China has been making news due to its powerful
economic growth. The other side of this story, however, is to be found
in the terrible conditions and low pay that many of its workers have to
suffer. Here is one example of a milkman.
On Saturday (31/7), it was officially announced that China is now
the new No.2 economy in the world in terms of absolute GDP figures. The
announcement comes as no surprise. In 2009 China was already close to
surpassing Japan. If it were to continue at the present pace – a big if
‑ it could even take over the US sometime around 2025 according to the
projections by the World Bank, Goldman Sachs, and others.
However, on the same of day of this earth-shattering announcement
that has caught the attention of people around the world, some marvel
and others worry. A Shanghai milkman, Jin Yousheng, has no time to
follow this news as he has 300-plus bottles to deliver everyday.
Earning 0.2 yuan every bottle, he takes home 2000 yuan a month to
support his unemployed wife and two daughters.
So when he cut his right foot on a piece of glass during his daily
milk trip, bleeding profusely, he refused to go to the hospital and
insisted on completing his route. This “sense of sacrifice” was not
because of any “sense of duty” to make sure that all the workers get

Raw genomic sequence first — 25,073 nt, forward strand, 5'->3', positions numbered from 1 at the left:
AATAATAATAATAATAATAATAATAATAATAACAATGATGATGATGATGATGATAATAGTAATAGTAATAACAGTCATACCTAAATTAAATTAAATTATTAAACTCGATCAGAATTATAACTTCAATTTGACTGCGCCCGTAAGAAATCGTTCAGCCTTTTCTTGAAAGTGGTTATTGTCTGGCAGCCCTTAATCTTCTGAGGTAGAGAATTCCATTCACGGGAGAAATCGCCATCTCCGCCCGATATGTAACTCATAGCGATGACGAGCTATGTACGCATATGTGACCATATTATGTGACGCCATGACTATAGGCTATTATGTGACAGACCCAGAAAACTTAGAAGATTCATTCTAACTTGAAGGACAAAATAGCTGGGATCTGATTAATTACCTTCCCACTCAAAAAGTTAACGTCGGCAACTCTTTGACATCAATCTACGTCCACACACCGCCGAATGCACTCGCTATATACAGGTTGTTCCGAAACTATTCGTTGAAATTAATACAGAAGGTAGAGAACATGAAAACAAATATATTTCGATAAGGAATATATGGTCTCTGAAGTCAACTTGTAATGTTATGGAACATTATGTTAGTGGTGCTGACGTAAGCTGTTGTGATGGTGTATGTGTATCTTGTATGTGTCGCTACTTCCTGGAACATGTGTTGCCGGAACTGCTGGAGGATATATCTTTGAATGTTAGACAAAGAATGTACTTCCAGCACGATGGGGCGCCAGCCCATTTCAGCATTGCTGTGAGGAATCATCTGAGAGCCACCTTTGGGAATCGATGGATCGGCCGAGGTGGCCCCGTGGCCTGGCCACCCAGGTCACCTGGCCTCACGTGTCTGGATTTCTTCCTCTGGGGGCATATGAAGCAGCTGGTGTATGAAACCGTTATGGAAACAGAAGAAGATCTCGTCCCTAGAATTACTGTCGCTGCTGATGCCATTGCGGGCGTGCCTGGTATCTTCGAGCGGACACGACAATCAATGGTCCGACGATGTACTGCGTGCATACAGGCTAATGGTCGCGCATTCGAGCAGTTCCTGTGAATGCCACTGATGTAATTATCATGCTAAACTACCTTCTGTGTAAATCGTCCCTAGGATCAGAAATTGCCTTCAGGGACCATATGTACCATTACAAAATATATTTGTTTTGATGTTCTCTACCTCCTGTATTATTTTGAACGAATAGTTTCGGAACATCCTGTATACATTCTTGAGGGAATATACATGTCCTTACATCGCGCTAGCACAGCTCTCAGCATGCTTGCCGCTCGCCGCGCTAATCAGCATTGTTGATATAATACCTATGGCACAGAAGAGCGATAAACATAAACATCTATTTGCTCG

their daily milk before going out to work and “build socialism”, or
that every child doesn’t miss out on their daily nourishment. No. This
simple man merely said “I can’t go to the hospital, the customers will
report it to my boss.” Milk has to be delivered because a milkman
stands to lose 10 yuan ($1.5) for every complaint sent to his boss.
Like a battle-weary soldier, he ripped off his underwear and used it
to wrap his bleeding foot, and continued marching on to complete his
mission, a bottle of milk at a time, leaving a trail of blood from one
apartment to the other. He kept on until he could hardly breathe
anymore due to blood loss. He was finally admitted to the hospital.
The benevolent milk company, Shanghai-based Bright Dairy, expressed
their heart-felt concern, asking the residents to be nicer to the
milkmen and not threaten to report them for trivial matters. “The
milkmen are serving thousands of households, they may be low paid, but
they are not doing an insignificant job,” said Zhang, the company’s
Jin, a native from Jiangsu province, might feel better knowing that
he is doing an important job, a not “insignificant job”. But he is not.
Mere words and phrases do not change the fact that he, with thousands
of others milkmen, is low paid. Words of how important one’s job is
don’t put a bowl of rice on the table.
Suddenly, the significance of China’s ascendancy to the position of
second largest economy in the world, and projected to be the first by
2025, is dwarfed by this tabloid-style story of a simple worker, who
will most likely be forgotten the next day. Marx said that capitalism
was born “dripping from head to foot, from every pore, with blood and
dirt.” Jin too has spilled his share of blood in helping the advance of